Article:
The True Cost of Government-Run Healthcare

by | Oct 12, 2021

Recently, we considered how the local hospital’s own budget anticipates a financial loss over the next year. Taxpayers should be equally appalled to learn that, like its Hospital, the Hospital District itself may not be as financially solid as voters are being led to believe.

One of the primary talking points coming from supporters of new Hospital construction in Liberty is that all the hopes and dreams of the District can become a reality with “only a modest tax increase.” But is that true? Not according to the District’s budget for the coming year (approved just a few weeks ago by its board members).

On the Income/Revenue portion of the budget, the District anticipates receiving only $2,559,705 (21.47%) of revenue from Property Taxes. Obviously, they can’t fund their budget on that amount of revenue (or even twice that amount of revenue for what it’s worth). So how do they keep the lights on?

Consultants for the District have figured out a way to stay solvent by participating in a Medicaid managed care delivery program called QIPP, a program designed to improve the quality of care in NURSING HOMES (not local government-run hospitals). Voters may have heard about this program in recent days as the Board and their representatives brag about how the federal program enables them to keep property taxes low.

The program, funded mostly with federal tax dollars, hauls in a massive load of money for the District and their Nursing Home partners! According to the newly approved budget, those Federal dollars are expected to amount to $9,330,585 (more than 78%) of the total Income/Revenue for the District.

Supporters are quick to point out that the money isn’t even free though. The federal program requires the State of Texas to come up with a portion of the funds, and the State puts the burden for their portion on the District. Because the District doesn’t have that kind of money laying around, it takes out a loan on behalf of taxpayers to fund the State’s contribution to QIPP. The loans apparently cost taxpayers more than 3 Million in interest fees alone (not to mention whatever strings come attached to that federal money, to get the 9+ million payout).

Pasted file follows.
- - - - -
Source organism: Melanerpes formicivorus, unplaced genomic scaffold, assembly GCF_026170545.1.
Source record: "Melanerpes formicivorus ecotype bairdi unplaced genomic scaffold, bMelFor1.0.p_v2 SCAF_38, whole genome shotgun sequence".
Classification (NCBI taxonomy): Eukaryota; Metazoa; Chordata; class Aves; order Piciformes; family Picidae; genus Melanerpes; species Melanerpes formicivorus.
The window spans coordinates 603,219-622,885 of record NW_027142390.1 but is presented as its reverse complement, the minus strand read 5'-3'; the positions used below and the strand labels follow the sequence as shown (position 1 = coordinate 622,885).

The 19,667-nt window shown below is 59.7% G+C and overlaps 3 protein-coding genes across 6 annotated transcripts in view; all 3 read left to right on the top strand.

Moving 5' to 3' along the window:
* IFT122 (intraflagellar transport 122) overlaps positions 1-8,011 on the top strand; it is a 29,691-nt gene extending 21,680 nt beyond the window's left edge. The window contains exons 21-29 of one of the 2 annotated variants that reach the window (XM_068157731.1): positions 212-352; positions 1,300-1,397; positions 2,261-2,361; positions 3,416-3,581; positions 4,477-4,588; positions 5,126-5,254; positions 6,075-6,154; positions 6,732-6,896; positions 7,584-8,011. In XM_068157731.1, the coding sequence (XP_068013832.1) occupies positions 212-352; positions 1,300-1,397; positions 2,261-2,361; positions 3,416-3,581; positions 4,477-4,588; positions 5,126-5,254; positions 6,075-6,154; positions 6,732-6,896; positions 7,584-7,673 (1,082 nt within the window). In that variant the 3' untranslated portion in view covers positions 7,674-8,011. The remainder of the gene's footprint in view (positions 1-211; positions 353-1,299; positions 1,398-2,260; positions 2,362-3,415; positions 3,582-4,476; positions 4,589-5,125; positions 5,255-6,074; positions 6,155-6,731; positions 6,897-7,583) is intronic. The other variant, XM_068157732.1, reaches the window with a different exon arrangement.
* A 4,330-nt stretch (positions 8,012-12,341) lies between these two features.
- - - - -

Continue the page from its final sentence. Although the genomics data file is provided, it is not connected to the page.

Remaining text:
At the end of the day, participation in the program allows the District to NET a whole $746, which is well enough for a budget. But what happens if that federal program were to be disrupted? What if tomorrow, a new Administration, with the support of Congress gutted the QIPP program and that Federal Money spigot dried up? Well, if we ZERO out the Revenue and Estimated Expenses of the QIPP program, we get shocking results. Without the Federal Money, the Hospital District would find itself in a more than $-6 Million deficit.

How would the Hospital District (and by extension the Hospital it supports) avoid collapse at that point? Why there’s only one way.. by raising property taxes! Then perhaps the District would find itself closer to $.36 per $100 likes the rest of the failing state Hospital Districts the Prop A/B sales squad are constantly bashing.

Admittedly, this is a hypothetical. The Federal Government loves to spend our tax dollars and it’s unknown whether they’ll ever admit they’ve run out of it. But don’t forget, the District is funded almost completely (99%) by tax dollars.. OUR tax dollars, the money taken from OUR paychecks. And make no mistake, the debt we may soon find ourselves saddled with both in the District and at the Federal level is debt that will be passed on to OUR great grandchildren to repay.

So what is the true cost of propping up a doomed-to-fail Government-Run Healthcare system? One thing is for sure, it is much much than $.09

The good news is, it’s not too late to stop the Hospital District from taking its citizens down the path of no return. It’s Ok to Vote No!

Please Note: The images above were adapted for more presentation purposes. The original source document can be accessed by clicking here.

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Important Election Dates

  • Early Voting Begins
    Monday, October 18, 2021
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    Tuesday, November 2, 2021